Rodgers was last month unveiled as the man chosen by Reds owners Fenway Sports Group (FSG) to take the Anfield outfit forward, succeeding the sacked Kenny Dalglish, under whom the team had finished the 2011-12 season in eighth place in the Barclays Premier League.
Liverpool also won the Carling Cup and were beaten FA Cup finalists last term, and despite their lowly final league position, Barnes feels the club were making progress with Dalglish at the helm.
That is something he is confident will continue next season with the new boss in charge, and Barnes is calling on Reds supporters to give Rodgers their full backing.
Asked what he thought should be expected of Liverpool under Rodgers in the forthcoming campaign, Barnes told Press Association Sport: "Improvement - we will finish better than eighth.
"If you look at the improvement Liverpool showed in the last months of the season - getting to the cup finals and the desire and resolve they showed on the field - I think there will be a natural progression of them improving, which would have happened either way.
"Brendan Rodgers is there now and I urge all the fans to get behind him, support him, believe in him and see where it takes us.
"I don't think we are necessarily strong enough to win the league but we should be looking to finish between fourth and sixth, and if we could get into fourth spot, that would be a great achievement."
Rodgers won plaudits for the work he did in his previous job as manager at Swansea, who in the two years of his tenure gained promotion to the Premier League for the first time and then secured an impressive 11th-placed top-flight finish last term - playing an eye-catching brand of flowing football all the while.
Tasked by FSG to bring the glory days back to Liverpool by employing a similar style, the 39-year-old Northern Irishman is yet to begin any major remodelling at Anfield and has made no signings yet.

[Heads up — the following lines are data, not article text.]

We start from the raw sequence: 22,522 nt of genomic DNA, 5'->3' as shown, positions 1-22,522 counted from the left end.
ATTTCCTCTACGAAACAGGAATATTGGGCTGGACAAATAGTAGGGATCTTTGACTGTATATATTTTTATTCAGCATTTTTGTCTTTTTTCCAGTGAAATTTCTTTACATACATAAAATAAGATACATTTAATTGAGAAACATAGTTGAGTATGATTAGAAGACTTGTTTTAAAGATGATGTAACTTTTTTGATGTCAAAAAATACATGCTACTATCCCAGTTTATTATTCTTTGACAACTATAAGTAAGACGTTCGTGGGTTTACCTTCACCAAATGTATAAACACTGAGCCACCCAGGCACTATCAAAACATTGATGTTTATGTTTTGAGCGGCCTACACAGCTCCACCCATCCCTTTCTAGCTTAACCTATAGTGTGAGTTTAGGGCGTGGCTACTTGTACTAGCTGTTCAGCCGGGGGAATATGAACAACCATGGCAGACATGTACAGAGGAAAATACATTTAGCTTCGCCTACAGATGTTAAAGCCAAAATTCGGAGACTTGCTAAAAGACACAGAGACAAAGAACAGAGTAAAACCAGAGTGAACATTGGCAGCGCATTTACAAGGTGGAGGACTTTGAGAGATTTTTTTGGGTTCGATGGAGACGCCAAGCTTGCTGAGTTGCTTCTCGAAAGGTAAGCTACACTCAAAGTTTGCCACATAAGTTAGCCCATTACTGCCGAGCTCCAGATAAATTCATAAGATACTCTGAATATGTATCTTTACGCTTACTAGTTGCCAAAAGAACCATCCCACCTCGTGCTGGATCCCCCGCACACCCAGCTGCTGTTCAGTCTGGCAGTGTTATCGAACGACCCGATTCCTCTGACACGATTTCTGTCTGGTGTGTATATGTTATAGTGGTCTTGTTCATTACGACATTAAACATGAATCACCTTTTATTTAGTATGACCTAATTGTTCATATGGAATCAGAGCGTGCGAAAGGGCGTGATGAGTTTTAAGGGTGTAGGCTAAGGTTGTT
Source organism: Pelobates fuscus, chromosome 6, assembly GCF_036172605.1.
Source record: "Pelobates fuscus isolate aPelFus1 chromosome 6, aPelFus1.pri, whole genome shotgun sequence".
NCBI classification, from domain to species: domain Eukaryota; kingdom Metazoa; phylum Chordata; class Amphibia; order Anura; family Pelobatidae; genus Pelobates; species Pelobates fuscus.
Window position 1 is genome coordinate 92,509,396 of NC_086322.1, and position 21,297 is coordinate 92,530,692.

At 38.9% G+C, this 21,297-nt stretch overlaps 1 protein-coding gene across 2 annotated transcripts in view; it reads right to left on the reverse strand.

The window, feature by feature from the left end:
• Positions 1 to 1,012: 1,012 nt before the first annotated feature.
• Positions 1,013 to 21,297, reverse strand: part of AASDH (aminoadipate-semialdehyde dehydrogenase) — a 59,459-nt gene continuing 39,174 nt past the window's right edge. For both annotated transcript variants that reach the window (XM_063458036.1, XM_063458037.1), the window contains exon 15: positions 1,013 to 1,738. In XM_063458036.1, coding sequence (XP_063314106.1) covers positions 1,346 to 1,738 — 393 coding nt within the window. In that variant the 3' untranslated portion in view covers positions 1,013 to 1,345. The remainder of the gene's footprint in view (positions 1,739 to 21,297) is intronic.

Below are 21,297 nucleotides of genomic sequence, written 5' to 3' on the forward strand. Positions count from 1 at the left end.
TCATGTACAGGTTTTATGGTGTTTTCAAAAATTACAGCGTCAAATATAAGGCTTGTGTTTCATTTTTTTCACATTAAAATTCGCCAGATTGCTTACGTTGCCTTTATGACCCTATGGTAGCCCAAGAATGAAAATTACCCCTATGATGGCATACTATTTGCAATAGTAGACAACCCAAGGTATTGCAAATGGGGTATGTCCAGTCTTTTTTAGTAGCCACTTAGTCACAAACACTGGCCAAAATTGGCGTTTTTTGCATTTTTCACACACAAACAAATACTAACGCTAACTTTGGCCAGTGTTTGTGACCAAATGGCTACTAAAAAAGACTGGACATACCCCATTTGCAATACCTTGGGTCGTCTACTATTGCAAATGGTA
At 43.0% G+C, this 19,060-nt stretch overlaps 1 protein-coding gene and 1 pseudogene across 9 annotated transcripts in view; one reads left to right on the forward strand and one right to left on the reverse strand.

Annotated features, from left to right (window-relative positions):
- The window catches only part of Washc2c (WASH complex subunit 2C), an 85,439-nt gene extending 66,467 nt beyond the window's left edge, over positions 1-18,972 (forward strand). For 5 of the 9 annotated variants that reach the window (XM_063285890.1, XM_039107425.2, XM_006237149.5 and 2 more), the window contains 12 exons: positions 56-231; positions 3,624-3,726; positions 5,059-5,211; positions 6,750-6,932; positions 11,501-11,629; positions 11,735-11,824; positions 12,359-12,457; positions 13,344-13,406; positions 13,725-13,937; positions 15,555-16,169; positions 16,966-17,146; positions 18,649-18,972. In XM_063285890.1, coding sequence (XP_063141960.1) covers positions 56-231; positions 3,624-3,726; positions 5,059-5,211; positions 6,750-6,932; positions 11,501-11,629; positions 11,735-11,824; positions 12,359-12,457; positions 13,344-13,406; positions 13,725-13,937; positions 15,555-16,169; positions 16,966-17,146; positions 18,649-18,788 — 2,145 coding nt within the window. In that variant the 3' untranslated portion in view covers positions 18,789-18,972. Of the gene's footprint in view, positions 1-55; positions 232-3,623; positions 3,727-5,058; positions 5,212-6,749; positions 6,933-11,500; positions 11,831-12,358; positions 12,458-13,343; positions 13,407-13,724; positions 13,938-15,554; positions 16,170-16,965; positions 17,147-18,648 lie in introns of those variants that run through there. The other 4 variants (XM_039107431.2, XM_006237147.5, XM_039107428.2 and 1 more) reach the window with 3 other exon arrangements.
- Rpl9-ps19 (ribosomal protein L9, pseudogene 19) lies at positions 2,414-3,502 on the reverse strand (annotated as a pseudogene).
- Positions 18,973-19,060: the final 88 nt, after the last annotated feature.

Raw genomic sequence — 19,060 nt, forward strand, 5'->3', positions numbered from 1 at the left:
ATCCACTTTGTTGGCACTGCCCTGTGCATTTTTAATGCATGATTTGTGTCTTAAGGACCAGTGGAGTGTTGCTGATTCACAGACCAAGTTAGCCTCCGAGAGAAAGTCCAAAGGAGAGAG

Rodgers had appeared set to recruit Hoffenheim midfielder Gylfi Sigurdsson - who flourished during a loan spell under him at Swansea last season - for the Reds, but the Iceland international has since joined Tottenham.
Liverpool fans might be crossing their fingers for some big-name arrivals, but as far as Barnes is concerned, whoever the new manager does bring in, the most important thing is that they fit in with Rodgers' footballing vision.
"We have to be realistic and we have to trust the manager - know his philosophy and know he will bring in the players to suit that philosophy," Barnes, who played for the Merseyside club between 1987 and 1997, said.
"They might not be names we have heard of, like Gylfi Sigurdsson when he came in (at Swansea).
"No-one thought anything much of him, but you can see what he did.
"He is not coming to Liverpool, but if he (Rodgers) signs a player we have not heard of that he knows can fit into his philosophy and pattern, then we should support that, rather than saying 'unless we get big-name signings, we are not going to be optimistic'."
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Barnes was speaking in central Manchester at an event to celebrate the opening of the new National Football Museum.
Previously based in Preston, the museum has moved sites to Manchester's Urbis building and officially opens its doors to the public tomorrow.
It features a vast range of football memorabilia as well as a Hall of Fame, which former England winger Barnes has been a member of since 2005.